Who is vulnerable?
Human trafficking can happen to anyone but some people are more vulnerable than others. Significant risk factors include recent migration or relocation, substance use, mental health concerns, involvement with the child welfare system and being a runaway or homeless youth. Often, traffickers identify and leverage their victims’ vulnerabilities in order to create dependency.
Who are the traffickers?
Perpetrators of human trafficking span all racial, ethnic, and gender demographics and are as diverse as survivors. Some use their privilege, wealth, and power as a means of control while others experience the same socio-economic oppression as their victims. They include individuals, business owners, members of a gang or network, parents or family members of victims, intimate partners, owners of farms or restaurants, and powerful corporate executives and government representatives.
How do traffickers control victims?
Traffickers employ a variety of control tactics, the most common include physical and emotional abuse and threats, isolation from friends and family, and economic abuse. They make promises aimed at addressing the needs of their target in order to impose control. As a result, victims become trapped and fear leaving for myriad reasons, including psychological trauma, shame, emotional attachment, or physical threats to themselves or their family.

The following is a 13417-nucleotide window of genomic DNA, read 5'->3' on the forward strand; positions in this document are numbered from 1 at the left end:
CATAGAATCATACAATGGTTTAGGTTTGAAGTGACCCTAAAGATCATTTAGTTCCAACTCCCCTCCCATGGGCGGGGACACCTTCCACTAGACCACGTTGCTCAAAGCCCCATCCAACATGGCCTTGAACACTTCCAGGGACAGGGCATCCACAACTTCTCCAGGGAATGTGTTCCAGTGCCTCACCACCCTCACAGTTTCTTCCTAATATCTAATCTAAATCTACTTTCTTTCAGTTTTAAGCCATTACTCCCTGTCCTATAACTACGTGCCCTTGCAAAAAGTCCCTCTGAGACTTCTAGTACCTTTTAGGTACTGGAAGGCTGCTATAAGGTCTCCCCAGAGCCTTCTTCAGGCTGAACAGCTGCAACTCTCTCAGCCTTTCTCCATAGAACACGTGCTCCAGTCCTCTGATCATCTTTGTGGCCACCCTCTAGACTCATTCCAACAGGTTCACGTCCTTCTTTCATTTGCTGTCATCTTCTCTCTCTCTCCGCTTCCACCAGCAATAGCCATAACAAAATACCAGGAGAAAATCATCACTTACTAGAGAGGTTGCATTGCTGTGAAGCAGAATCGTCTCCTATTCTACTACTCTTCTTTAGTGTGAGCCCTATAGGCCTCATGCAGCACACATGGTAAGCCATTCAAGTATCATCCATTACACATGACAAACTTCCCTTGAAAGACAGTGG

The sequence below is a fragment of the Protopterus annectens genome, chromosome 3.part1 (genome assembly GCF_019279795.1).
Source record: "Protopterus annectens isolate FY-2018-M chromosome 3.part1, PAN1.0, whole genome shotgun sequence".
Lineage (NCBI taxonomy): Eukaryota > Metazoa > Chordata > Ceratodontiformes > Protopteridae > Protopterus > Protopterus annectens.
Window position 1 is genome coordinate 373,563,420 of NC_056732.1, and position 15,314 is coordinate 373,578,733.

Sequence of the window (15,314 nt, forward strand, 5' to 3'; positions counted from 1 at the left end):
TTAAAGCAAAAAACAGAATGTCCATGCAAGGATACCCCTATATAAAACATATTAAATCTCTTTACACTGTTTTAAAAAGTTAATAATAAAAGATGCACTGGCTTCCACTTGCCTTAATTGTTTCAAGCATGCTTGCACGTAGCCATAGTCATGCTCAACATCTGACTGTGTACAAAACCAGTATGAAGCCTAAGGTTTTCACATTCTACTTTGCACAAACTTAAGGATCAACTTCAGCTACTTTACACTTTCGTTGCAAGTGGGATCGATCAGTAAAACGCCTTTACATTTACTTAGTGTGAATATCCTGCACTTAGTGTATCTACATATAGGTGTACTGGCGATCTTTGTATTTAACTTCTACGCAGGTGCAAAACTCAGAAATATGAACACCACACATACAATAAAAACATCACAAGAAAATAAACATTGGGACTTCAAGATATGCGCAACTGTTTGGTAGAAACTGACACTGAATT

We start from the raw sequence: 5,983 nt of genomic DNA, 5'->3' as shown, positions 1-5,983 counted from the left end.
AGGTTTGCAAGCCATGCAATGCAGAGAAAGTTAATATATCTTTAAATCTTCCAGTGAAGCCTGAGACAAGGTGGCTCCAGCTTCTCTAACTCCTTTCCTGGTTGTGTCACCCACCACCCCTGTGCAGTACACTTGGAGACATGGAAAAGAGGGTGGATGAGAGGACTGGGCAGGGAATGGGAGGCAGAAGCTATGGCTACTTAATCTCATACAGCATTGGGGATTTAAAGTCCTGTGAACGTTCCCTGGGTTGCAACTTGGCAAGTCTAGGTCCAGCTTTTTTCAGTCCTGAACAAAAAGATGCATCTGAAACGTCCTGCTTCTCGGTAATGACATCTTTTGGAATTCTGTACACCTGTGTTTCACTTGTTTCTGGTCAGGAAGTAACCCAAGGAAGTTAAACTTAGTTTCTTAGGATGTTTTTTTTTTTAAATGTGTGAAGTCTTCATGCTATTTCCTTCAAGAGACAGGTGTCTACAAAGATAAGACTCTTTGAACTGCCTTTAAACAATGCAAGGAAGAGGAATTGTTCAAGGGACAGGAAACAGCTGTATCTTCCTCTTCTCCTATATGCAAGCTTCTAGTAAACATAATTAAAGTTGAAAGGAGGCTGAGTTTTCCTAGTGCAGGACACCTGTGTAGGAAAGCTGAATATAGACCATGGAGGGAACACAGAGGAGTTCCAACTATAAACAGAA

Who are the survivors?
Victims and survivors of human trafficking represent every race and ethnicity but some forms of trafficking are more likely to affect specific ethnic groups.
What is Sex Trafficking?
Human Trafficking Myths
I’s always or usually a violent crime.
The most pervasive myth about human trafficking is that it always, or often, involves kidnapping or physically forcing someone into a situation. In reality, most traffickers use psychological means such as, tricking,
All human trafficking involves sex.
Human trafficking is the use of force, fraud or coercion to get another person to provide labor or commercial sex. Worldwide, experts believe there are more situations of labor trafficking than of sex trafficking, but there is much wider awareness of sex trafficking in the U.S. than of labor trafficking.
Traffickers target victims they don’t know.
Many survivors have been trafficked by romantic partners, including spouses, and by family members, including parents.
5 FACTS ABOUT SEX TRAFFICKING IN THE UNITED STATES
1. It doesn’t just happen somewhere else.
Cases of human trafficking in the United States have been reported in all 50 states, Washington D.C., and all United States territories.
2. It’s more than just young women are victims of sex trafficking.